Traditional publishers need to learn from these successes, if they are to throw off the irritating “legacy” tag some self-published writers hang around their necks.

He suggests publishers should be trying models similar to that floated by Macmillan New Writing (which is unfortunately closed for new submissions right now when it should be scooping up all the fresh “indie” talent it can). They should be building communities and courting the more successful self-published authors (as with Amanda Hocking).

All that makes sense, but the article’s close in which Jones suggests that badly-edited and poorly-presented self-published e-books will put readers off over time, and traditional publishers could improve their appearance, is actually rather amusing. I find myself wondering just where Jones has been over the last few years if he thinks that “professional” e-books are uniformly well-edited or presented. I’ve seen plenty of self-published works that were better than some pro-published for typos.

(Post originally appeared on Teleread.)

An eBook reader under the Christmas tree

Here is some interesting news, dear reader, as found on the website of The Daily Mail (follow the link for the full article):

“An eBook reader under the Christmas tree? Bad news –  publishers band together to hike prices higher than real books

  • Amazon’s ‘top selling’ list floods with cheap, self-published authors as publishers hike prices
  • Steve Jobs biography more expensive in eBook
  • Agreement forbids retailers from discounting
  • eBook prices inflated by 33-50 per cent

It’s bad news for anyone who has eBook readers such as Amazon’s Kindle, Kobo’s readers, or Barnes and Noble’s Nook sitting under the Christmas tree.
An agreement between six major publishers has seen prices rocket for many books worldwide – some of which are more expensive than the paper version.
The agreement includes major publishing houses such as HarperCollins and Penguin.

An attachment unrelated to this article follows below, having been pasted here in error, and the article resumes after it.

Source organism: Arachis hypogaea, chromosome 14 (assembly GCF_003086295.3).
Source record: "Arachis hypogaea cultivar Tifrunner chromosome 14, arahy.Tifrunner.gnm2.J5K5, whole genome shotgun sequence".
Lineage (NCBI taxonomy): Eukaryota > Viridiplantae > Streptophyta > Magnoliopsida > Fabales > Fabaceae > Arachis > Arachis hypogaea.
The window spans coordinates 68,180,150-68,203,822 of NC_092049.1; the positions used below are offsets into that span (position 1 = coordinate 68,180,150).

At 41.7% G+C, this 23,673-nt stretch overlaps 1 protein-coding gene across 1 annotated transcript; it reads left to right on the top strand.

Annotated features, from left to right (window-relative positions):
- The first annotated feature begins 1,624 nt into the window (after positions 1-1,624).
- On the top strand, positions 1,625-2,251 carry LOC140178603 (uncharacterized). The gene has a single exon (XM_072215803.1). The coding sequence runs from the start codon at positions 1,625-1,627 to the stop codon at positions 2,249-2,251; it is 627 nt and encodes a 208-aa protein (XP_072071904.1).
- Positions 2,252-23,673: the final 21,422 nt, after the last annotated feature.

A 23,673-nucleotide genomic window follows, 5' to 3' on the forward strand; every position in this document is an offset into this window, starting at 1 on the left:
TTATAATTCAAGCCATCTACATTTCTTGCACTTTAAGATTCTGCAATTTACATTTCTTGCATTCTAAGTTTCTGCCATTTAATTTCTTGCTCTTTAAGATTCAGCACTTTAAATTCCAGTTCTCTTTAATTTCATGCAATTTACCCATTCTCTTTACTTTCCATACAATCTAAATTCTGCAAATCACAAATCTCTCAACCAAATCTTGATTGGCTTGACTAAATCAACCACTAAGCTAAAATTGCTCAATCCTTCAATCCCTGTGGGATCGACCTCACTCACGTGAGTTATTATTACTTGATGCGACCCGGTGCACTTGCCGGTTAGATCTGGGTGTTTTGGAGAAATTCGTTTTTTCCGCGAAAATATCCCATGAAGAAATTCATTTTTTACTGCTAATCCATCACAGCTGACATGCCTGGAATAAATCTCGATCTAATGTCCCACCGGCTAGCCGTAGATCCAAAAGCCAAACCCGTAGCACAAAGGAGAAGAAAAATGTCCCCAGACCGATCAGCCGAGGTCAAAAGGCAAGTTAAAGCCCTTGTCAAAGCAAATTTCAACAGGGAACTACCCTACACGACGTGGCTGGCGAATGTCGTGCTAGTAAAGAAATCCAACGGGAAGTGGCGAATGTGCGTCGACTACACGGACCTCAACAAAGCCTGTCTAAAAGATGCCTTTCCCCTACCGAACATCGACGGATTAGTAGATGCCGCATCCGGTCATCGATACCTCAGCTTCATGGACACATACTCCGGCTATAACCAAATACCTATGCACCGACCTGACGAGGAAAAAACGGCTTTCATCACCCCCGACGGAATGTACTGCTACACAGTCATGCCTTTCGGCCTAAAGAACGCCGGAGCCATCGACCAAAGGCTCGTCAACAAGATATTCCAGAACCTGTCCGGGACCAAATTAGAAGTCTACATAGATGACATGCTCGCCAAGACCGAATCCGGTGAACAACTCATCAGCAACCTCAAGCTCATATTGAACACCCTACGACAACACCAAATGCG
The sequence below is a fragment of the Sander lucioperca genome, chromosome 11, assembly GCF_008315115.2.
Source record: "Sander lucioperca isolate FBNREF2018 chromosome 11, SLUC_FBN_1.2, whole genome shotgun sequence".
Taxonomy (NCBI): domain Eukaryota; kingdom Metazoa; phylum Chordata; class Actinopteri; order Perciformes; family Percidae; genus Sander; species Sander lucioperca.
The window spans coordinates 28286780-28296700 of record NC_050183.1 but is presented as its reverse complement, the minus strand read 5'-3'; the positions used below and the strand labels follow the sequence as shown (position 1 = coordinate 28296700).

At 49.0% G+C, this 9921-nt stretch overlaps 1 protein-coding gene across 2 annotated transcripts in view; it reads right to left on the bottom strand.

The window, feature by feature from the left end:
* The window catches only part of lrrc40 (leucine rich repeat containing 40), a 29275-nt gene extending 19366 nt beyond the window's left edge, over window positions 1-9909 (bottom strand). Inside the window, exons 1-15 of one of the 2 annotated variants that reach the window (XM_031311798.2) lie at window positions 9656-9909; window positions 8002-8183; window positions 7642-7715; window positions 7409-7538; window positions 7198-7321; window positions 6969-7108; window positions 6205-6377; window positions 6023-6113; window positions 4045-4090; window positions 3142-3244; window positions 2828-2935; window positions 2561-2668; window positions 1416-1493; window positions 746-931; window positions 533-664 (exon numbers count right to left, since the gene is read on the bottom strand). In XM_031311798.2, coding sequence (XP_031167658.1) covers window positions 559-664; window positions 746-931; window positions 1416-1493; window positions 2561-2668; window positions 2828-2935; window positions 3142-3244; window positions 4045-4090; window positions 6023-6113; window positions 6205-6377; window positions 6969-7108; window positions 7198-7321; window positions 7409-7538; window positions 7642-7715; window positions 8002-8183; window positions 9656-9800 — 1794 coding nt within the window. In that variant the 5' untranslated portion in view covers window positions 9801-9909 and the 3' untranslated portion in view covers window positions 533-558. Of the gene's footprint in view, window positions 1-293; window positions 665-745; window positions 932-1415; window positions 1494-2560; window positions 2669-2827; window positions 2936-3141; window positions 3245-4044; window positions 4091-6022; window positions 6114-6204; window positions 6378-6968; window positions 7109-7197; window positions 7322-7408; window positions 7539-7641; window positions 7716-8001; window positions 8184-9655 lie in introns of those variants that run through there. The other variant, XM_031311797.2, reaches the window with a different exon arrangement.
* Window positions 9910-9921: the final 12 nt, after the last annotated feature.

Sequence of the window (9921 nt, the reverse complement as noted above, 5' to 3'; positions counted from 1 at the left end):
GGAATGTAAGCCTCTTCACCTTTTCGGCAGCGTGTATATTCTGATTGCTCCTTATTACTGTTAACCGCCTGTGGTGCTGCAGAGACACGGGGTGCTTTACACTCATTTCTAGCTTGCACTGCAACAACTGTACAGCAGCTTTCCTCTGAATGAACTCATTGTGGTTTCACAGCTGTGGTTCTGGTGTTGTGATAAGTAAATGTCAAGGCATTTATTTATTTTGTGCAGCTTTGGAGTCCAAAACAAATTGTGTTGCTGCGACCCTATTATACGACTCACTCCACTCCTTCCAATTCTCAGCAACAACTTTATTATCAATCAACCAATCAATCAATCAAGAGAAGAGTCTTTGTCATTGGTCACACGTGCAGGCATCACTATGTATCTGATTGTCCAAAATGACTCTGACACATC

The agreement reportedly forbids retailers from discounting eBooks without a publisher’s permission.
It’s seen a huge surge in ‘self-published’ books as users of eBook readers turn to cheaper authors to escape rising prices. In the early days of eBooks, Amazon drove sales of its Kindle eBook reader by discounting heavily – leading readers to see eBooks as a ‘bargain’ version of their favourite reads.
But that seems no longer to be the case. Consumers are increasingly angry at being charged more for an electronic version that they can’t easily lend out or give away – even ‘lending’ schemes for eBooks tend to be tightly controlled and difficult to use.
The Kindle edition of this year’s eBook bestseller, Walter Isaacson’s Steve Jobs is $20.76 – the paper one is $17.49.”

This, for consumers, is bad news indeed. This getting into the open is bad news for the big publishers, as their scheme is transparent now. But the message in here is one I would like to emphasise with all my heart: If you are looking for a good book, try one of an independent author who publishes her or his own work. Indie writers, like I am, care for their readers and work at least as much as the well-known, established writers. Perhaps even more. And from personal experience I can vouch for the quality of their work. Of course, exceptions exist, but I have bought expensive books by ‘big’ authors that were a real turn-off for me as well.

So, dear reader, try an indie on for size for a change. Their book-prices are usually a lot lower too, which – in this time of financial difficulty – is good news.